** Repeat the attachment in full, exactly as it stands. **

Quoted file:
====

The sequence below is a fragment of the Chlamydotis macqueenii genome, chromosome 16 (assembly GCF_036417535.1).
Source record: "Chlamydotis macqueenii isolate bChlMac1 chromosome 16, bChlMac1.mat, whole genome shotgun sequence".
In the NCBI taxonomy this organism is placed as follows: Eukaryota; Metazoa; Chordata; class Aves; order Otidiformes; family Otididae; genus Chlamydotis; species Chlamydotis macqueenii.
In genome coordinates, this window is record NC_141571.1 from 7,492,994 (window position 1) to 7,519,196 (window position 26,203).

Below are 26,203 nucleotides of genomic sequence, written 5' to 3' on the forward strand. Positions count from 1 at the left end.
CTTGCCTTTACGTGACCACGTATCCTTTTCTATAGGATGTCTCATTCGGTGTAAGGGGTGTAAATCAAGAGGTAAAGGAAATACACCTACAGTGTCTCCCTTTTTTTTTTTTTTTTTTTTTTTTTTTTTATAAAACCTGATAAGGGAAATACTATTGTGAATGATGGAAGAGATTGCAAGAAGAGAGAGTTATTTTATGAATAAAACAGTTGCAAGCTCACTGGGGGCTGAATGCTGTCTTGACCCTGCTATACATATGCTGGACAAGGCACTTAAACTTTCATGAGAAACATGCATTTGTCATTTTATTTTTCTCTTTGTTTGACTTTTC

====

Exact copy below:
The sequence below is a fragment of the Chlamydotis macqueenii genome, chromosome 16 (assembly GCF_036417535.1).
Source record: "Chlamydotis macqueenii isolate bChlMac1 chromosome 16, bChlMac1.mat, whole genome shotgun sequence".
In the NCBI taxonomy this organism is placed as follows: Eukaryota; Metazoa; Chordata; class Aves; order Otidiformes; family Otididae; genus Chlamydotis; species Chlamydotis macqueenii.
In genome coordinates, this window is record NC_141571.1 from 7,492,994 (window position 1) to 7,519,196 (window position 26,203).

Below are 26,203 nucleotides of genomic sequence, written 5' to 3' on the forward strand. Positions count from 1 at the left end.
CTTGCCTTTACGTGACCACGTATCCTTTTCTATAGGATGTCTCATTCGGTGTAAGGGGTGTAAATCAAGAGGTAAAGGAAATACACCTACAGTGTCTCCCTTTTTTTTTTTTTTTTTTTTTTTTTTTTTATAAAACCTGATAAGGGAAATACTATTGTGAATGATGGAAGAGATTGCAAGAAGAGAGAGTTATTTTATGAATAAAACAGTTGCAAGCTCACTGGGGGCTGAATGCTGTCTTGACCCTGCTATACATATGCTGGACAAGGCACTTAAACTTTCATGAGAAACATGCATTTGTCATTTTATTTTTCTCTTTGTTTGACTTTTC